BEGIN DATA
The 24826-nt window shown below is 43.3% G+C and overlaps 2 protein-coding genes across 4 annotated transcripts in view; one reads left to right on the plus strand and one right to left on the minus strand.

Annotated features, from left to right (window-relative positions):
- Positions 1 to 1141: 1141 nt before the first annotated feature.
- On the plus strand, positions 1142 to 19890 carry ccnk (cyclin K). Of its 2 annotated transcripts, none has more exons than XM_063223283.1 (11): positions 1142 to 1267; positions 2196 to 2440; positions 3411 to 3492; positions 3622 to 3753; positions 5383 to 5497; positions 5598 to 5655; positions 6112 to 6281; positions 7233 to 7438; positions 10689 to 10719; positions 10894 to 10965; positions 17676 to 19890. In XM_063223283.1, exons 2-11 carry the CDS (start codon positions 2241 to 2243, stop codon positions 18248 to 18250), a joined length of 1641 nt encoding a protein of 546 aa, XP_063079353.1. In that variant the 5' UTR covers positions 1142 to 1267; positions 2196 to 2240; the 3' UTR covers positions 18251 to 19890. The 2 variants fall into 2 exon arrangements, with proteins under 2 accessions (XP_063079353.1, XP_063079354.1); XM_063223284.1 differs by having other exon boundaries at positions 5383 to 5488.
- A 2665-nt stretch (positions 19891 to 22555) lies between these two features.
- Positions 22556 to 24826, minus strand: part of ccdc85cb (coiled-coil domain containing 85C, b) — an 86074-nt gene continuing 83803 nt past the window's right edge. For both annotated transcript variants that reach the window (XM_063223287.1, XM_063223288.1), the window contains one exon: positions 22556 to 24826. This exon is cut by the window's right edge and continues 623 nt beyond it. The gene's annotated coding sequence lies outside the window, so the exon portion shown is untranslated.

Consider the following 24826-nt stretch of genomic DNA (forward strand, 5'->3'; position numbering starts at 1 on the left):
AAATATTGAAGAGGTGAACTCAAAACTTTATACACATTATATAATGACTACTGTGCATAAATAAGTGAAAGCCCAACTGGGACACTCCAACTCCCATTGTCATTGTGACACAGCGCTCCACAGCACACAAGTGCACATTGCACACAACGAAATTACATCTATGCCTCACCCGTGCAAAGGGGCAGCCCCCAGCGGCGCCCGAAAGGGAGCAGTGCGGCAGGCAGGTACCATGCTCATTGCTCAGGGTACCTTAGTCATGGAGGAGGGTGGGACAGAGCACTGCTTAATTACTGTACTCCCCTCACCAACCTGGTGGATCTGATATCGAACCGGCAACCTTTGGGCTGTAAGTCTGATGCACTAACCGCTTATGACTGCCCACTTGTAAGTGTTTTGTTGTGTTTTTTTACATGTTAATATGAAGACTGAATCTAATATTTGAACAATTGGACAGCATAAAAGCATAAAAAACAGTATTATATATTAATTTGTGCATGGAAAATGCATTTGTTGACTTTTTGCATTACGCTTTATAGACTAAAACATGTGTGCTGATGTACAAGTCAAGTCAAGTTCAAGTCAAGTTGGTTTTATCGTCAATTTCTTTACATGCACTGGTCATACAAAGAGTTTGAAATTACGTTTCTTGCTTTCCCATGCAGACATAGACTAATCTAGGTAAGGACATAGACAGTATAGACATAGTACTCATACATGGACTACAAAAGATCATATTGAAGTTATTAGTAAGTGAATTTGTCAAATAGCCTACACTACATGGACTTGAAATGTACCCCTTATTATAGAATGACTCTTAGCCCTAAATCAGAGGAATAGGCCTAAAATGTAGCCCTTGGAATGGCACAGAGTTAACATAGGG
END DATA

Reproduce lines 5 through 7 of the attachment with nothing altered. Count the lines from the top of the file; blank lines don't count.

- A 2665-nt stretch (positions 19891 to 22555) lies between these two features.
- Positions 22556 to 24826, minus strand: part of ccdc85cb (coiled-coil domain containing 85C, b) — an 86074-nt gene continuing 83803 nt past the window's right edge. For both annotated transcript variants that reach the window (XM_063223287.1, XM_063223288.1), the window contains one exon: positions 22556 to 24826. This exon is cut by the window's right edge and continues 623 nt beyond it. The gene's annotated coding sequence lies outside the window, so the exon portion shown is untranslated.

Consider the following 24826-nt stretch of genomic DNA (forward strand, 5'->3'; position numbering starts at 1 on the left):